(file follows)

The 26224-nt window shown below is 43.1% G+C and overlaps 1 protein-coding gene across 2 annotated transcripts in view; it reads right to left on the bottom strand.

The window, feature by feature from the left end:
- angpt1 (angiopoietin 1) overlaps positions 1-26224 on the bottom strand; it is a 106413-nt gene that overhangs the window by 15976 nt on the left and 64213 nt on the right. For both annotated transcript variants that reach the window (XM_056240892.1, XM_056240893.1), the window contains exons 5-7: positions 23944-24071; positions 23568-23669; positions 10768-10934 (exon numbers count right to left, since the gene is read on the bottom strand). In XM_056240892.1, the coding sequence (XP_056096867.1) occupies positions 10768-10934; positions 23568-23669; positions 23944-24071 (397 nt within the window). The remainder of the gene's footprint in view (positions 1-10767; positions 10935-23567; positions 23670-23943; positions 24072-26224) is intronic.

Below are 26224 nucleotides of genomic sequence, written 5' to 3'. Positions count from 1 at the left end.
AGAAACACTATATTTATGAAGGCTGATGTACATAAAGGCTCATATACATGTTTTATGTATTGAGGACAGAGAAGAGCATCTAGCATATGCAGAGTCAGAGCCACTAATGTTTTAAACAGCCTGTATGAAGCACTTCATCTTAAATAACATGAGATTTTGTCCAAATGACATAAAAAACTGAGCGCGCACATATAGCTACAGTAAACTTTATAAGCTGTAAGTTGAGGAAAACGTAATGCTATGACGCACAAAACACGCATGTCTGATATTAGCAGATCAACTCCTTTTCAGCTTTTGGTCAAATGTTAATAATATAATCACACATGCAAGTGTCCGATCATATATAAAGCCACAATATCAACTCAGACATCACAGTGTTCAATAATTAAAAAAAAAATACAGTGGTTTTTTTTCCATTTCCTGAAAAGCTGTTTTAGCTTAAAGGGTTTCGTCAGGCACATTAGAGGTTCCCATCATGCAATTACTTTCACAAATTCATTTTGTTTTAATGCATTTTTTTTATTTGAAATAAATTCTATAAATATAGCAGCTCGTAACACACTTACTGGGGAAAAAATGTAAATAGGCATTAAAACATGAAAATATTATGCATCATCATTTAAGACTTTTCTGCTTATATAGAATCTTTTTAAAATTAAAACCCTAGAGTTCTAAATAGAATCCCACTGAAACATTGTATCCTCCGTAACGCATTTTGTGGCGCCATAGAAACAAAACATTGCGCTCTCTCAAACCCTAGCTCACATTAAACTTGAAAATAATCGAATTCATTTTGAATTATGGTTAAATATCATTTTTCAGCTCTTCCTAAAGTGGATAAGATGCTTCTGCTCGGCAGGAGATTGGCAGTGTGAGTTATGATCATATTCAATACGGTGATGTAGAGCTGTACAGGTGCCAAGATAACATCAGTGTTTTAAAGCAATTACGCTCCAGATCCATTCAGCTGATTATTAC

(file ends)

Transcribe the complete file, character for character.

The 26224-nt window shown below is 43.1% G+C and overlaps 1 protein-coding gene across 2 annotated transcripts in view; it reads right to left on the bottom strand.

The window, feature by feature from the left end:
- angpt1 (angiopoietin 1) overlaps positions 1-26224 on the bottom strand; it is a 106413-nt gene that overhangs the window by 15976 nt on the left and 64213 nt on the right. For both annotated transcript variants that reach the window (XM_056240892.1, XM_056240893.1), the window contains exons 5-7: positions 23944-24071; positions 23568-23669; positions 10768-10934 (exon numbers count right to left, since the gene is read on the bottom strand). In XM_056240892.1, the coding sequence (XP_056096867.1) occupies positions 10768-10934; positions 23568-23669; positions 23944-24071 (397 nt within the window). The remainder of the gene's footprint in view (positions 1-10767; positions 10935-23567; positions 23670-23943; positions 24072-26224) is intronic.

Below are 26224 nucleotides of genomic sequence, written 5' to 3'. Positions count from 1 at the left end.
AGAAACACTATATTTATGAAGGCTGATGTACATAAAGGCTCATATACATGTTTTATGTATTGAGGACAGAGAAGAGCATCTAGCATATGCAGAGTCAGAGCCACTAATGTTTTAAACAGCCTGTATGAAGCACTTCATCTTAAATAACATGAGATTTTGTCCAAATGACATAAAAAACTGAGCGCGCACATATAGCTACAGTAAACTTTATAAGCTGTAAGTTGAGGAAAACGTAATGCTATGACGCACAAAACACGCATGTCTGATATTAGCAGATCAACTCCTTTTCAGCTTTTGGTCAAATGTTAATAATATAATCACACATGCAAGTGTCCGATCATATATAAAGCCACAATATCAACTCAGACATCACAGTGTTCAATAATTAAAAAAAAAATACAGTGGTTTTTTTTCCATTTCCTGAAAAGCTGTTTTAGCTTAAAGGGTTTCGTCAGGCACATTAGAGGTTCCCATCATGCAATTACTTTCACAAATTCATTTTGTTTTAATGCATTTTTTTTATTTGAAATAAATTCTATAAATATAGCAGCTCGTAACACACTTACTGGGGAAAAAATGTAAATAGGCATTAAAACATGAAAATATTATGCATCATCATTTAAGACTTTTCTGCTTATATAGAATCTTTTTAAAATTAAAACCCTAGAGTTCTAAATAGAATCCCACTGAAACATTGTATCCTCCGTAACGCATTTTGTGGCGCCATAGAAACAAAACATTGCGCTCTCTCAAACCCTAGCTCACATTAAACTTGAAAATAATCGAATTCATTTTGAATTATGGTTAAATATCATTTTTCAGCTCTTCCTAAAGTGGATAAGATGCTTCTGCTCGGCAGGAGATTGGCAGTGTGAGTTATGATCATATTCAATACGGTGATGTAGAGCTGTACAGGTGCCAAGATAACATCAGTGTTTTAAAGCAATTACGCTCCAGATCCATTCAGCTGATTATTAC